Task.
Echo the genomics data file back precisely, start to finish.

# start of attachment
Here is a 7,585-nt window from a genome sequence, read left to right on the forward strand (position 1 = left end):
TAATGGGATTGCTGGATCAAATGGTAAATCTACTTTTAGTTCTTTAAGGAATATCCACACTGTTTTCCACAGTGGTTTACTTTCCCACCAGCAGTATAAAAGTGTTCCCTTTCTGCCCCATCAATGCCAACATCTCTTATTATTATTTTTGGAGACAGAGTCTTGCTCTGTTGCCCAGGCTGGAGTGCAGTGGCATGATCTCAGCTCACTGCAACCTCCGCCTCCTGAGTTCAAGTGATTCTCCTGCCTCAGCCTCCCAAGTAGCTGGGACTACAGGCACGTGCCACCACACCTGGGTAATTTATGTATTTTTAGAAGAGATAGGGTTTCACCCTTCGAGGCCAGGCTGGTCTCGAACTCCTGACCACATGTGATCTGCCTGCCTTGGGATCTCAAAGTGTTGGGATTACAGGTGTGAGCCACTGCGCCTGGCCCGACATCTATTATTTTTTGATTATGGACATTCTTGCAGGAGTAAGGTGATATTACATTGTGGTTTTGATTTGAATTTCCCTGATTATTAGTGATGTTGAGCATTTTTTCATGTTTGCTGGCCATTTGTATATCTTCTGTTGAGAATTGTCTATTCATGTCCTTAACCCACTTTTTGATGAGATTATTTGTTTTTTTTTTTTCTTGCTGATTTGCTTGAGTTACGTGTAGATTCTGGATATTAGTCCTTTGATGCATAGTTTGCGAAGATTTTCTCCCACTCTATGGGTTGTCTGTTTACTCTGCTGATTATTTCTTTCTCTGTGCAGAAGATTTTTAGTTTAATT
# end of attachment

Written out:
Here is a 7,585-nt window from a genome sequence, read left to right on the forward strand (position 1 = left end):
TAATGGGATTGCTGGATCAAATGGTAAATCTACTTTTAGTTCTTTAAGGAATATCCACACTGTTTTCCACAGTGGTTTACTTTCCCACCAGCAGTATAAAAGTGTTCCCTTTCTGCCCCATCAATGCCAACATCTCTTATTATTATTTTTGGAGACAGAGTCTTGCTCTGTTGCCCAGGCTGGAGTGCAGTGGCATGATCTCAGCTCACTGCAACCTCCGCCTCCTGAGTTCAAGTGATTCTCCTGCCTCAGCCTCCCAAGTAGCTGGGACTACAGGCACGTGCCACCACACCTGGGTAATTTATGTATTTTTAGAAGAGATAGGGTTTCACCCTTCGAGGCCAGGCTGGTCTCGAACTCCTGACCACATGTGATCTGCCTGCCTTGGGATCTCAAAGTGTTGGGATTACAGGTGTGAGCCACTGCGCCTGGCCCGACATCTATTATTTTTTGATTATGGACATTCTTGCAGGAGTAAGGTGATATTACATTGTGGTTTTGATTTGAATTTCCCTGATTATTAGTGATGTTGAGCATTTTTTCATGTTTGCTGGCCATTTGTATATCTTCTGTTGAGAATTGTCTATTCATGTCCTTAACCCACTTTTTGATGAGATTATTTGTTTTTTTTTTTTCTTGCTGATTTGCTTGAGTTACGTGTAGATTCTGGATATTAGTCCTTTGATGCATAGTTTGCGAAGATTTTCTCCCACTCTATGGGTTGTCTGTTTACTCTGCTGATTATTTCTTTCTCTGTGCAGAAGATTTTTAGTTTAATT